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Garland Neighbors Kept Each Other Updated In The Hours After Shooting

Sunday night's shooting at Garland’s Curtis Culwell Center surprised many people who live and frequent this Dallas suburban community. Residents in one nearby neighborhood kept each other updated throughout the evening. They say the event is a reminder that incidents like this one can happen anywhere.

Rich Muha was out walking his dog Sunday night when he saw four helicopters buzzing overhead. He didn’t know what had happened until he went inside his home and turned on the local news.

“I would probably quote my son, my 25-year-old son on that, saying that it can happen anywhere,” Muha said. “Very surprised to hear that it would happen here.”

Police say two men in a dark vehicle drove into the parking lot at the event center, which is owned by the Garland Independent School District. Two hundred people were inside attending a contest and exhibit featuring cartoon depictions of the Islamic prophet Muhammad.

Sarah Rojas lives nearby and has a newborn. She heard a loud boom when police detonated several items in the car to check for explosives.

“It was really scary and concerning,” Rojas said. “I also have an 8 year-old and she was crying. She was scared. She actually slept with us last night. It was hard, really hard.”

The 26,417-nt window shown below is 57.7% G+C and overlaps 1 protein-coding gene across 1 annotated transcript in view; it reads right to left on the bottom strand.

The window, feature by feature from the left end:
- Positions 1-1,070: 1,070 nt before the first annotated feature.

Rojas was one of the first homeowners to move into Reserve at Firewheel, built a little more than 3 years ago. The area is a mix of new and old construction – big box retail stores, $200,000 to $300,000 homes, a high school and a 33-acre preserve. Just southeast of there, smaller wood-framed homes dot a two-lane road that runs parallel to the George Bush Turnpike.

Rojas says everyone knows each other on her street.

“We do a lot of things together, activities together, and you know, we stick together,” Rojas said. “Actually, I text my neighbors – we have each other’s numbers and they just said, ‘We’re praying. We’re hoping it’s nothing.’ ”

At a time when not every neighborhood is this close-knit, residents here say they’re going to stay vigilant and in touch with each other.

Stella M. Chávez is KERA’s immigration/demographics reporter/blogger. Her journalism roots run deep: She spent a decade and a half in newspapers – including seven years at The Dallas Morning News, where she covered education and won the Livingston Award for National Reporting, which is given annually to the best journalists across the country under age 35.